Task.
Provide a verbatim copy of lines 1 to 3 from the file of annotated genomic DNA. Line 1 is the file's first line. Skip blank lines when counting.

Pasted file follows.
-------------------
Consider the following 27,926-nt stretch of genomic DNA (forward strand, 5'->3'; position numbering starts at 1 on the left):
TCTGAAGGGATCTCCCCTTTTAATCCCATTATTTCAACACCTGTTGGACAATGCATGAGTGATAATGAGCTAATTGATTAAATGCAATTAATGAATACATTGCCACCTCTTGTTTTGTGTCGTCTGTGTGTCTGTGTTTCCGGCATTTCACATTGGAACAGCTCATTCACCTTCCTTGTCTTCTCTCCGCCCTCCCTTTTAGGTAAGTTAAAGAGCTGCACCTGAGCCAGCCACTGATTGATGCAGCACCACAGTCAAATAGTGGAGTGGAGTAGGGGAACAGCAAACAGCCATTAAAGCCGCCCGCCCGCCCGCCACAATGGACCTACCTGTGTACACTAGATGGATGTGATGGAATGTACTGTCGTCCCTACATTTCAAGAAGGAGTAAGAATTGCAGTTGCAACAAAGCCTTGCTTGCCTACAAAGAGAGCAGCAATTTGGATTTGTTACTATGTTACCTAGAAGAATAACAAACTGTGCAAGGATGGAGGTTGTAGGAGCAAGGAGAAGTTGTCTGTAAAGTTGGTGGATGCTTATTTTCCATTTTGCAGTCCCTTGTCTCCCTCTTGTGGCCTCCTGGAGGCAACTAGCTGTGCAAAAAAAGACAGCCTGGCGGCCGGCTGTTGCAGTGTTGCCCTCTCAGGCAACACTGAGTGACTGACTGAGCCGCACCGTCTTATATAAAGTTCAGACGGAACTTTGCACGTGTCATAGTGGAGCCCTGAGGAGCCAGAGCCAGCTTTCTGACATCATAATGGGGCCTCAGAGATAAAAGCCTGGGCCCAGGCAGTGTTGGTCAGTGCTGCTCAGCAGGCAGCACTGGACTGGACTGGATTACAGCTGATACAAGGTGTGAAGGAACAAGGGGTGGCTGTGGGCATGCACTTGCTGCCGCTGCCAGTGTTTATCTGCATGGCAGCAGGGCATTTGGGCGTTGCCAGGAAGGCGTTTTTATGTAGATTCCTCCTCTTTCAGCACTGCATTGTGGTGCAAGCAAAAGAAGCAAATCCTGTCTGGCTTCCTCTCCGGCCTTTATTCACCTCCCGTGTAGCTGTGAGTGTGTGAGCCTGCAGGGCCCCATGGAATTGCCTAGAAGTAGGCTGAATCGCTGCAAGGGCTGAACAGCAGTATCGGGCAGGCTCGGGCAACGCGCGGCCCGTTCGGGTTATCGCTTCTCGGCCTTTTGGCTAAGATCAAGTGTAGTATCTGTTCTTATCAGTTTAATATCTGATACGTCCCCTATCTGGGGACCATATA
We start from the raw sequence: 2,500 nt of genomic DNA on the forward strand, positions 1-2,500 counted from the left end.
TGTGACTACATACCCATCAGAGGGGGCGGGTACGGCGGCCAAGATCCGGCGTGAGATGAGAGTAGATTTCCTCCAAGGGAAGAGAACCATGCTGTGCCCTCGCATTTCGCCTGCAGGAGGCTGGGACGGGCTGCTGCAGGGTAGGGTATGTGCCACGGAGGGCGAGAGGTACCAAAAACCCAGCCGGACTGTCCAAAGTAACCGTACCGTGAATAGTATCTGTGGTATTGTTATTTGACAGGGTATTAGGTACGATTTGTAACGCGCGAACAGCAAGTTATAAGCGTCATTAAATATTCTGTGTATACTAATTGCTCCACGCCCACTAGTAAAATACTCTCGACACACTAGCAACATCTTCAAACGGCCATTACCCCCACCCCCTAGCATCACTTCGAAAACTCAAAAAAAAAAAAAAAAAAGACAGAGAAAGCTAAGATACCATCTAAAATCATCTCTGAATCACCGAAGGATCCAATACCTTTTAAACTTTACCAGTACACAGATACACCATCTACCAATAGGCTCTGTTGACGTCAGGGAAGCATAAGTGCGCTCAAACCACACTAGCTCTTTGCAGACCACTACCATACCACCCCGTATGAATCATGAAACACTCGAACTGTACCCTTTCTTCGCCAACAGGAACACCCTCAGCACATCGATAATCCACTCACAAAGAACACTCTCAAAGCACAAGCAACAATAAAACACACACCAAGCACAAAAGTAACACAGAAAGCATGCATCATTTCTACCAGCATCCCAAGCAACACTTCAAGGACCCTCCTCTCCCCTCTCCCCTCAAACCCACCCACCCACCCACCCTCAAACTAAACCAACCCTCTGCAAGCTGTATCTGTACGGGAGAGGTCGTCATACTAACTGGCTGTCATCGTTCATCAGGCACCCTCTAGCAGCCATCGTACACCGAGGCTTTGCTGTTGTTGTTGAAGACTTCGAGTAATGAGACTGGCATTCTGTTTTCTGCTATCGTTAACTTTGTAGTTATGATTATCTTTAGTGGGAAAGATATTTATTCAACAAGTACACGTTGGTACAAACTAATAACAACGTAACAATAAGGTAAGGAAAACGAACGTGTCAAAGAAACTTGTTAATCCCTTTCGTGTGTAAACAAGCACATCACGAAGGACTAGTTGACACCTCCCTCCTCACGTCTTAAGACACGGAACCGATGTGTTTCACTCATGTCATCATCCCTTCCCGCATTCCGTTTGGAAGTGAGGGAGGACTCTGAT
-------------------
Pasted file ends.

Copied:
Consider the following 27,926-nt stretch of genomic DNA (forward strand, 5'->3'; position numbering starts at 1 on the left):
TCTGAAGGGATCTCCCCTTTTAATCCCATTATTTCAACACCTGTTGGACAATGCATGAGTGATAATGAGCTAATTGATTAAATGCAATTAATGAATACATTGCCACCTCTTGTTTTGTGTCGTCTGTGTGTCTGTGTTTCCGGCATTTCACATTGGAACAGCTCATTCACCTTCCTTGTCTTCTCTCCGCCCTCCCTTTTAGGTAAGTTAAAGAGCTGCACCTGAGCCAGCCACTGATTGATGCAGCACCACAGTCAAATAGTGGAGTGGAGTAGGGGAACAGCAAACAGCCATTAAAGCCGCCCGCCCGCCCGCCACAATGGACCTACCTGTGTACACTAGATGGATGTGATGGAATGTACTGTCGTCCCTACATTTCAAGAAGGAGTAAGAATTGCAGTTGCAACAAAGCCTTGCTTGCCTACAAAGAGAGCAGCAATTTGGATTTGTTACTATGTTACCTAGAAGAATAACAAACTGTGCAAGGATGGAGGTTGTAGGAGCAAGGAGAAGTTGTCTGTAAAGTTGGTGGATGCTTATTTTCCATTTTGCAGTCCCTTGTCTCCCTCTTGTGGCCTCCTGGAGGCAACTAGCTGTGCAAAAAAAGACAGCCTGGCGGCCGGCTGTTGCAGTGTTGCCCTCTCAGGCAACACTGAGTGACTGACTGAGCCGCACCGTCTTATATAAAGTTCAGACGGAACTTTGCACGTGTCATAGTGGAGCCCTGAGGAGCCAGAGCCAGCTTTCTGACATCATAATGGGGCCTCAGAGATAAAAGCCTGGGCCCAGGCAGTGTTGGTCAGTGCTGCTCAGCAGGCAGCACTGGACTGGACTGGATTACAGCTGATACAAGGTGTGAAGGAACAAGGGGTGGCTGTGGGCATGCACTTGCTGCCGCTGCCAGTGTTTATCTGCATGGCAGCAGGGCATTTGGGCGTTGCCAGGAAGGCGTTTTTATGTAGATTCCTCCTCTTTCAGCACTGCATTGTGGTGCAAGCAAAAGAAGCAAATCCTGTCTGGCTTCCTCTCCGGCCTTTATTCACCTCCCGTGTAGCTGTGAGTGTGTGAGCCTGCAGGGCCCCATGGAATTGCCTAGAAGTAGGCTGAATCGCTGCAAGGGCTGAACAGCAGTATCGGGCAGGCTCGGGCAACGCGCGGCCCGTTCGGGTTATCGCTTCTCGGCCTTTTGGCTAAGATCAAGTGTAGTATCTGTTCTTATCAGTTTAATATCTGATACGTCCCCTATCTGGGGACCATATA
We start from the raw sequence: 2,500 nt of genomic DNA on the forward strand, positions 1-2,500 counted from the left end.